O Sport, you are Progress! To serve you, a man must improve himself both physically and spiritually. You force him to abide by a greater discipline; you demand that he avoid all excess. You teach him wise rules which allow him to exert himself with the maximum of intensity without compromising his good health.


O Sport, you are Peace! You promote happy relations between peoples, bringing them together in their shared devotion to a strength which is controlled, organized and self-disciplined. From you, the young worldwide learn self-respect, and thus the diversity of national qualities becomes the source of a generous and friendly rivalry.

Pierre de Coubertin (1863-1937) 
as "Georges Hohrod & M. Eschbach"
Paris Olympics, 1912 

[Poem is in the public domain in Canada, the United States, and the European Union]

Pierre de Coubertin biography

Wednesday, February 14, 2018

Because, one night, my soul reached out /
Govinda Krishna Chettur


Because, one night, my soul reached out and found
Yours, in the dim and visionary maze
Of dreams, and Love upon the starry ways:
Because, when, with heart bleeding and eyes bound,
I stumbled to your feet, you raised and crowned
My sorrowing with tears and tender praise:
Because, sometimes men dream of perfect days,
With Death's encircling arms about them wound:
Because of this, because of all of this,
Am I for ever dreaming of sweet hours,
As flowers dream anight of the wind's kiss:
For ever fashioning to Love's demands
This passionate joy, this wonder that is ours,
I that have yearned for the least touch of your hands.

Govinda Krishna Chettur (1898-1936)
from The Triumph of Love: A sonnet sequence, 1932

[Poem is in the public domain in Canada and the European Union]

Govinda Krishna Chettur biography

Sunday, February 11, 2018

The Song of the Ski / Wilson MacDonald

The Song of the Ski

Norse am I when the first snow falls;
Norse am I till the ice departs.
The fare for which my spirit calls
Is blood from a hundred viking-hearts.
The curved wind wraps me like a cloak;
The pines blow out their ghostly smoke.
I'm high on the hill and ready to go —
A wingless bird in a world of snow:
Yet I'll ride the air
With a dauntless dare
That only a child of the north can know.

The bravest ski has a cautious heart
And moves like a tortoise at the start,
But when it tastes the tang of the air
It leaps away like a frightened hare.
The day is gloomy, the curtains half-drawn,
And light is stunted as at the dawn:
But my foot is sure and my arm is brawn.

I poise on the hill and I wave adieu:
(My curving skis are firm and true)
The slim wood quickens, the air takes fire
And sings to me like a gypsy's lyre.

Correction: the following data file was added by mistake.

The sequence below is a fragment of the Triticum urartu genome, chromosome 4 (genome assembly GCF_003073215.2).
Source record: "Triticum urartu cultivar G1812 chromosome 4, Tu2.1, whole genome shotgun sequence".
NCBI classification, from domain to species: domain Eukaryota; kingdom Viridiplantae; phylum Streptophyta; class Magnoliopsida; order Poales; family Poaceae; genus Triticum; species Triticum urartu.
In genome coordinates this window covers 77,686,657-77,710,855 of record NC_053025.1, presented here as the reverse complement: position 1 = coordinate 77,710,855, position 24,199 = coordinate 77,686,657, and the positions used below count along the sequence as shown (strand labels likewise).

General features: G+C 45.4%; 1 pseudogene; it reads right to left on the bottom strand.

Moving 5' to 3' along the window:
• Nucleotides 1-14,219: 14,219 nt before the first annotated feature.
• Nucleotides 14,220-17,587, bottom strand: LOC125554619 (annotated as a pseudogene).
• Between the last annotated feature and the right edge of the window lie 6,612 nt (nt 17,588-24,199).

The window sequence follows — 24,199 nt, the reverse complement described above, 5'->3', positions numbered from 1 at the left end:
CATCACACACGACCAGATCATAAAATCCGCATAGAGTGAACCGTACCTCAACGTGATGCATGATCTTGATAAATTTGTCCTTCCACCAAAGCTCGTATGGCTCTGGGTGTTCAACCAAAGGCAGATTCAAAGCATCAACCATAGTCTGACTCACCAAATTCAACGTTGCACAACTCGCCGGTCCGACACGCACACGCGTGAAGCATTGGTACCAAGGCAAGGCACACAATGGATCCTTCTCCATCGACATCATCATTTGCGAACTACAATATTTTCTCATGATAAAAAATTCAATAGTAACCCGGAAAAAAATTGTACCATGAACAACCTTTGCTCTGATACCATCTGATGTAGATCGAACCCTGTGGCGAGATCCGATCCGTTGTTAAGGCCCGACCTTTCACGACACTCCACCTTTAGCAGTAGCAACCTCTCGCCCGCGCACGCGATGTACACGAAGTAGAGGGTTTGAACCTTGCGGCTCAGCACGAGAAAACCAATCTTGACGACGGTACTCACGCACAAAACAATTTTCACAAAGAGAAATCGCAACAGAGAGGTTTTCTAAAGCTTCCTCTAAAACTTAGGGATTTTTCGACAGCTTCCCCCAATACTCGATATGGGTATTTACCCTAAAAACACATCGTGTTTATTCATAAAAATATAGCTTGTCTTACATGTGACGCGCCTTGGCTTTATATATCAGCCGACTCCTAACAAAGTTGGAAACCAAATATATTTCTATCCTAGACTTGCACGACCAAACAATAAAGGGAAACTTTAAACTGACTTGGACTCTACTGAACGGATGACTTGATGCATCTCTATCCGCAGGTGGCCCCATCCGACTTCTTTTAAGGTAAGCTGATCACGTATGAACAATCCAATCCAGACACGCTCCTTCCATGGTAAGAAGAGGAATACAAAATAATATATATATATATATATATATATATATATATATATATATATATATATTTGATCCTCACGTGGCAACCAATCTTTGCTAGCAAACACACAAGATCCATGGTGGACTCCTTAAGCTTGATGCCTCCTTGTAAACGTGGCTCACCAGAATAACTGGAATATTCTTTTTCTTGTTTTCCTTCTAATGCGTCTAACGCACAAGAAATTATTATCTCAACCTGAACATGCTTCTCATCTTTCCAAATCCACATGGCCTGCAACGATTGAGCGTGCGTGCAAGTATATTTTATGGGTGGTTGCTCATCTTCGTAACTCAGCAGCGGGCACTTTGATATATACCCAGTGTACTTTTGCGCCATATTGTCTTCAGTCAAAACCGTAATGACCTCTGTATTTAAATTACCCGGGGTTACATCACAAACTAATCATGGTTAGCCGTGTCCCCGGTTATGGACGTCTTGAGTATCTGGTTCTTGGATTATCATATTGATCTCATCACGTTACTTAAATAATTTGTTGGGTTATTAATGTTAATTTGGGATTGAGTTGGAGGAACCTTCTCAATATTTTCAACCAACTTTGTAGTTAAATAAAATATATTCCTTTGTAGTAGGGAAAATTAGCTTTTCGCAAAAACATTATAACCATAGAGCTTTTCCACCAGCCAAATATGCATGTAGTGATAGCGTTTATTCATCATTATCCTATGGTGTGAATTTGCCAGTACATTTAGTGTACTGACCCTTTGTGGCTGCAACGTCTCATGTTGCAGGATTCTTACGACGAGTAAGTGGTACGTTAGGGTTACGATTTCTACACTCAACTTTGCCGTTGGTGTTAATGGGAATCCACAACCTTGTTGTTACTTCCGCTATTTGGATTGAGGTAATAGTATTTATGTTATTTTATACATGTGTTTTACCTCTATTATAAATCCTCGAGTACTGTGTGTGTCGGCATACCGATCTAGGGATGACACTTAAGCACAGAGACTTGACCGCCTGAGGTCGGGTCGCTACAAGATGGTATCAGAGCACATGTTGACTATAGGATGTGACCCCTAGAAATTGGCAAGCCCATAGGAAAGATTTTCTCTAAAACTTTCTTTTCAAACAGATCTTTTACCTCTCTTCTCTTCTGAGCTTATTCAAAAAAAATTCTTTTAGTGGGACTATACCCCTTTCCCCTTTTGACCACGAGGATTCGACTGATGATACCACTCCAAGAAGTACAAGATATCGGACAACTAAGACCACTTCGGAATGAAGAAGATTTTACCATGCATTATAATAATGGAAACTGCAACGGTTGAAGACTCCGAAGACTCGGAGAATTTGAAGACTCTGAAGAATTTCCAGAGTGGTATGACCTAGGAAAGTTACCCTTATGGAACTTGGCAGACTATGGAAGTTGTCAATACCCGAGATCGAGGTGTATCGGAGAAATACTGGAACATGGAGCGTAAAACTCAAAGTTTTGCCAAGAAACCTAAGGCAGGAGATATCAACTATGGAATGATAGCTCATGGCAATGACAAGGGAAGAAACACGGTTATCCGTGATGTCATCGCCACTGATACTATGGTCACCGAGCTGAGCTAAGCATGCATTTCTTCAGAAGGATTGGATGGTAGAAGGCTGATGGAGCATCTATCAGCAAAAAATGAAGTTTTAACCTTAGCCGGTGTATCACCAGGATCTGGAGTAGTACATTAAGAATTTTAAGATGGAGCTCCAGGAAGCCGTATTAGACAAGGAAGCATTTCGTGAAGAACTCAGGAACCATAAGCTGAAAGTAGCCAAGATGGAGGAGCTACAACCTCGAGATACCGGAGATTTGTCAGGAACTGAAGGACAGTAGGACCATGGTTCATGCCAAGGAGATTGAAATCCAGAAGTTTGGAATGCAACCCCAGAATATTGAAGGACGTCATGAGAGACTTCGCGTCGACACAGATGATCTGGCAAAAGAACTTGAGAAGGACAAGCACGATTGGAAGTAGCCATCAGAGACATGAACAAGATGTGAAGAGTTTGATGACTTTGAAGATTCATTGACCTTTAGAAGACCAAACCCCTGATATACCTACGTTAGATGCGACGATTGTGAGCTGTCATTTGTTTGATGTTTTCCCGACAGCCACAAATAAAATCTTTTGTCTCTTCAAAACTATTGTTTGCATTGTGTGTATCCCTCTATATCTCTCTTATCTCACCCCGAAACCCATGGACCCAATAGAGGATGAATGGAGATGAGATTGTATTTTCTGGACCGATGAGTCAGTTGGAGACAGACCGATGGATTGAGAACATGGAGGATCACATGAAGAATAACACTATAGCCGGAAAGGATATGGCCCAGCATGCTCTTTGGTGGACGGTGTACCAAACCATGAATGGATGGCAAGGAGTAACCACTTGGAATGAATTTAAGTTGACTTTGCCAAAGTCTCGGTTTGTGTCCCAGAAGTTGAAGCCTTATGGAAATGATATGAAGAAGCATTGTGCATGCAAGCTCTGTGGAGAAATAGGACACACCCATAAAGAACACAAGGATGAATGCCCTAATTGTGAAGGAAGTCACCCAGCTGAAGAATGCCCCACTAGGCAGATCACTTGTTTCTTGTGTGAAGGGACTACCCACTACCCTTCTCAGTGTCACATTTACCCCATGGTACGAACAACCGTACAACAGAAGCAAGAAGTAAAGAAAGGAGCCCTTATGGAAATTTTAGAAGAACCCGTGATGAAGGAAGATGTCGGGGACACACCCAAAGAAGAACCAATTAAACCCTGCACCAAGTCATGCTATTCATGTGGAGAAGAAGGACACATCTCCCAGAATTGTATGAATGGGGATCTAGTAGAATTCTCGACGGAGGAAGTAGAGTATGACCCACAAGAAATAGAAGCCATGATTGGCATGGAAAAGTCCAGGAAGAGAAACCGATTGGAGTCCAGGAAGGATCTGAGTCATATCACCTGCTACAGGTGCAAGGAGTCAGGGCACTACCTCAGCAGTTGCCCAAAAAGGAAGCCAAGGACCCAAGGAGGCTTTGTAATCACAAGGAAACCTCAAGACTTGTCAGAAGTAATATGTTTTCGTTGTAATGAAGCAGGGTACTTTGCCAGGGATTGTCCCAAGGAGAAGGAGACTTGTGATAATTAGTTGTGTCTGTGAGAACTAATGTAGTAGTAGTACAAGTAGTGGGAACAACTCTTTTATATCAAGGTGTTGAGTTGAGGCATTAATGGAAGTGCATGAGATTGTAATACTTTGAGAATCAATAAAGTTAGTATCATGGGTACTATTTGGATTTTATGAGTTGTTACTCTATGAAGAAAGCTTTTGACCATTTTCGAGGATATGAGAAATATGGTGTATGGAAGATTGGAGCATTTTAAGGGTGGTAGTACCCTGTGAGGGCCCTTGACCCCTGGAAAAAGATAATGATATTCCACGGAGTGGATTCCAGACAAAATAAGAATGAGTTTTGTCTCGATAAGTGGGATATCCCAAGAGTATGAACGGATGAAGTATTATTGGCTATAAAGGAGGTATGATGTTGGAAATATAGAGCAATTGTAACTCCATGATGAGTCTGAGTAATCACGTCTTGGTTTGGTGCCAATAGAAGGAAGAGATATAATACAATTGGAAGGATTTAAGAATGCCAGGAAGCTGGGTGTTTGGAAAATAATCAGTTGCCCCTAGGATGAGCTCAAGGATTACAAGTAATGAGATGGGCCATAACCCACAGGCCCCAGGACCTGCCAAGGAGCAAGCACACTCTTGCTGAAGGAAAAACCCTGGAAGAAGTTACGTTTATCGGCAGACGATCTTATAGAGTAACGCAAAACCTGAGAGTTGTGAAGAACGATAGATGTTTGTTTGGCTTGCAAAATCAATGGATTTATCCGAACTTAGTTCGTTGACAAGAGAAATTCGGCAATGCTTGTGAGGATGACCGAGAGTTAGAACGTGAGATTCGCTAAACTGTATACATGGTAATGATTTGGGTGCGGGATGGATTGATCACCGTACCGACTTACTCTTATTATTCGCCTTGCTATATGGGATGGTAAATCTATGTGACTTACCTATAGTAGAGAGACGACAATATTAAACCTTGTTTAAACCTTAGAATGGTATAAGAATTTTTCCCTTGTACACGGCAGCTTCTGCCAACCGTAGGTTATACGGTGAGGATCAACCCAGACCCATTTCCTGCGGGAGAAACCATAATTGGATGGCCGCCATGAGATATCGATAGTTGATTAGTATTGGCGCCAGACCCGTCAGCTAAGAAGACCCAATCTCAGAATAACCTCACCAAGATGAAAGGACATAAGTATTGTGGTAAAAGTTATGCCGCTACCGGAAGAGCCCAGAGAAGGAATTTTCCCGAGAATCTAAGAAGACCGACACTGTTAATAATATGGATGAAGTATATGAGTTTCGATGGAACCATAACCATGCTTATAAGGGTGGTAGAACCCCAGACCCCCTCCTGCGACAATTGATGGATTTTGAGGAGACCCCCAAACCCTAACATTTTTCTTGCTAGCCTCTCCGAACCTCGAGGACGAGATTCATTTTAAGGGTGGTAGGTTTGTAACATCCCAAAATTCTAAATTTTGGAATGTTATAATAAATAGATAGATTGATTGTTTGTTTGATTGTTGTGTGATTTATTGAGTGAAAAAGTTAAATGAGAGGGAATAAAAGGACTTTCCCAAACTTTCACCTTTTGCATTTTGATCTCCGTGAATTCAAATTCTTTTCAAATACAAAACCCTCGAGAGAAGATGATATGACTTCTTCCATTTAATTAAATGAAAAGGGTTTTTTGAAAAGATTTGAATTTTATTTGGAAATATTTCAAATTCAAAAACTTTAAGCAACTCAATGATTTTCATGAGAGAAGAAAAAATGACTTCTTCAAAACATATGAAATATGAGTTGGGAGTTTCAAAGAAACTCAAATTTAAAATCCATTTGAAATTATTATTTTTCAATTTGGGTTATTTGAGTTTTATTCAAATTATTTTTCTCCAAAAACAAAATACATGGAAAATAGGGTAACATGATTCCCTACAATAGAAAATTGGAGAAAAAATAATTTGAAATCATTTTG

Swifter and swifter grows my flight:
The dark pines ease the unending white.
The lean, cold birches, as I go by,
Are like blurred etchings against the sky.
One am I for a moment's joy
With the falling star and the plunging bird.
The world is swift as an Arab boy;
The world is sweet as a woman's word.
Never came such a pure delight.
To a bacchanal or a sybarite:
Swifter and swifter grows my flight,
And glad am I, as I near the leap,
That the snow is fresh and the banks are deep.

Swifter and swifter on I fare,
And soon I'll float with the birds on air.
The speed is blinding; I'm over the ridge,
Spanning space on a phantom bridge.
The drifts await me; I float, I fall:
The world leaps up like a lunging carp.
I land erect and the tired winds drawl
A lazy rune on a broken harp.

Child of the roofless world am I;
Not of those hibernating drones
Who fear the gray of a wintry sky
And the shrieking wind's ironic tones,
Who shuffle cards in a cloud of smoke
Or crawl like frozen flies at chess,
Or gossip all day with meddling folk
In collar of starch and a choking dress.

Come, ye maids of the vanity-box,
Come, ye men of the stifling air:
The white wind waits at your door and knocks;
The white snow calls you everywhere.
Come, ye lads of the lounge and chair,
And gird your feet with the valiant skis
And mount the steed of the winter air
And hold the reins of the winter breeze.

Lord of the mountains dark with pine!
Lord of the fields of smoking snow!
Grant to this vagrant heart of mine
A patch of wood where my feet may go,
And a roofless world to my journey's end,
And a cask of wind for my cup of wine,
And yellow gold of the sun to spend,
And at night the stars in endless line,
And, after it all, the hand of a friend —
The hand of a trusted friend in mine.

Wilson MacDonald (1880-1967)
from Out of the Wilderness, 1926

[Poem is in the public domain in Canada]

Wilson MacDonald biography

Saturday, February 10, 2018

Twice a week the winter thorough / A.E. Housman


Twice a week the winter thorough
    Here stood I to keep the goal:
Football then was fighting sorrow
    For the young man's soul.

Now in May time to the wicket
    Out I march with bat and pad:
See the son of grief at cricket
    Trying to be glad.

Try I will; no harm in trying:
    Wonder 'tis how little mirth
Keeps the bones of man from lying
    On the bed of earth.

A.E. Housman (1859-1936)
from A Shropshire Lad, 1896

[Poem is in the public domain in Canada, the United States, and the European Union]

A.E. Housman biography

Sunday, February 4, 2018

Winter Night / John Reed

Winter Night

High hangs the hollow, ringing shield of heaven,
Embossed with stars. The thin air wounds like steel,
Stark and resilient as a Spanish blade.
Sharp snaps the rigid lake's mysterious ice,
And the prim, starchy twigs of naked trees
Crackle metallic in an unfelt wind.
A light-poised Damoclean scimitar
The faintly-damascened pale moon. Benumbed
Shrinks the racked earth gripped in the hand of Cold.
O hark! Swift, anvil-ringing iron hoofs
Drum down the boreal interstellar space:
The Blue Knight rides, spurring his snorting stallion
Out of the dark side of the frozen moon —
Eyes crueller than a beryl-sheathed crevasse,
Breath like the chilly fog of polar seas,
Glaciers for armor on his breast and thighs,
A polished Alp for helmet, and for plume
The league-long Northern Lights behind him floating,
Wave on wave of prismatic blazoning,
Glorious up the sky!
                                         The Blue Knight rides
With his moon-shimmering, star-tipped lance at rest, —